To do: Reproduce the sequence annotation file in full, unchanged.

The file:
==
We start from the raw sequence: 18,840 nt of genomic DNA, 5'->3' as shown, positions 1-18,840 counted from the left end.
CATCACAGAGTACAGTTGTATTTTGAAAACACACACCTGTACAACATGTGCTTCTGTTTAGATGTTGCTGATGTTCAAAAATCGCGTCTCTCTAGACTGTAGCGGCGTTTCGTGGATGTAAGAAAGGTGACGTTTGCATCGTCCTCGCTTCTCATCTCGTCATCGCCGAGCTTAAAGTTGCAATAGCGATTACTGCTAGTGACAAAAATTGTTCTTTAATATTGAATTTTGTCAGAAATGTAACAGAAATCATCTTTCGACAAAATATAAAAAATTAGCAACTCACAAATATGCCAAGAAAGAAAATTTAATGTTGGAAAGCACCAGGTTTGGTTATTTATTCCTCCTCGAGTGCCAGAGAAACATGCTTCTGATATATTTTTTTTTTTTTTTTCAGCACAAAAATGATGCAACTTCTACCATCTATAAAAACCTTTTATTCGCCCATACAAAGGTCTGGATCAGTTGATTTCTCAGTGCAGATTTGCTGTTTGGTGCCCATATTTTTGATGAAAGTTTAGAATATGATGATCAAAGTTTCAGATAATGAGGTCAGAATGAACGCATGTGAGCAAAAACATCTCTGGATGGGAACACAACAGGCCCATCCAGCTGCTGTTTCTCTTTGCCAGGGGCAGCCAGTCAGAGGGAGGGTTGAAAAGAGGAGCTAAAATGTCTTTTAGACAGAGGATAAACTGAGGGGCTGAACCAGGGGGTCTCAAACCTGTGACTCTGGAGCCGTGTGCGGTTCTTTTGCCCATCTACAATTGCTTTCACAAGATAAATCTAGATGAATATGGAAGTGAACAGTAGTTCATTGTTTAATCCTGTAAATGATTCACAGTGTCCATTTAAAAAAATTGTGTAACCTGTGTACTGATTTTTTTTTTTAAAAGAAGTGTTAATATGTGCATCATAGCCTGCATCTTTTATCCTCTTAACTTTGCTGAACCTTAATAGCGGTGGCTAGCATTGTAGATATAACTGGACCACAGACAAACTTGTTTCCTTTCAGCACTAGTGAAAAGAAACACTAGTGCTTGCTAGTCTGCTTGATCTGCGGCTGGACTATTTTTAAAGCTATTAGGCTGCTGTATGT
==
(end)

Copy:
We start from the raw sequence: 18,840 nt of genomic DNA, 5'->3' as shown, positions 1-18,840 counted from the left end.
CATCACAGAGTACAGTTGTATTTTGAAAACACACACCTGTACAACATGTGCTTCTGTTTAGATGTTGCTGATGTTCAAAAATCGCGTCTCTCTAGACTGTAGCGGCGTTTCGTGGATGTAAGAAAGGTGACGTTTGCATCGTCCTCGCTTCTCATCTCGTCATCGCCGAGCTTAAAGTTGCAATAGCGATTACTGCTAGTGACAAAAATTGTTCTTTAATATTGAATTTTGTCAGAAATGTAACAGAAATCATCTTTCGACAAAATATAAAAAATTAGCAACTCACAAATATGCCAAGAAAGAAAATTTAATGTTGGAAAGCACCAGGTTTGGTTATTTATTCCTCCTCGAGTGCCAGAGAAACATGCTTCTGATATATTTTTTTTTTTTTTTTCAGCACAAAAATGATGCAACTTCTACCATCTATAAAAACCTTTTATTCGCCCATACAAAGGTCTGGATCAGTTGATTTCTCAGTGCAGATTTGCTGTTTGGTGCCCATATTTTTGATGAAAGTTTAGAATATGATGATCAAAGTTTCAGATAATGAGGTCAGAATGAACGCATGTGAGCAAAAACATCTCTGGATGGGAACACAACAGGCCCATCCAGCTGCTGTTTCTCTTTGCCAGGGGCAGCCAGTCAGAGGGAGGGTTGAAAAGAGGAGCTAAAATGTCTTTTAGACAGAGGATAAACTGAGGGGCTGAACCAGGGGGTCTCAAACCTGTGACTCTGGAGCCGTGTGCGGTTCTTTTGCCCATCTACAATTGCTTTCACAAGATAAATCTAGATGAATATGGAAGTGAACAGTAGTTCATTGTTTAATCCTGTAAATGATTCACAGTGTCCATTTAAAAAAATTGTGTAACCTGTGTACTGATTTTTTTTTTTAAAAGAAGTGTTAATATGTGCATCATAGCCTGCATCTTTTATCCTCTTAACTTTGCTGAACCTTAATAGCGGTGGCTAGCATTGTAGATATAACTGGACCACAGACAAACTTGTTTCCTTTCAGCACTAGTGAAAAGAAACACTAGTGCTTGCTAGTCTGCTTGATCTGCGGCTGGACTATTTTTAAAGCTATTAGGCTGCTGTATGT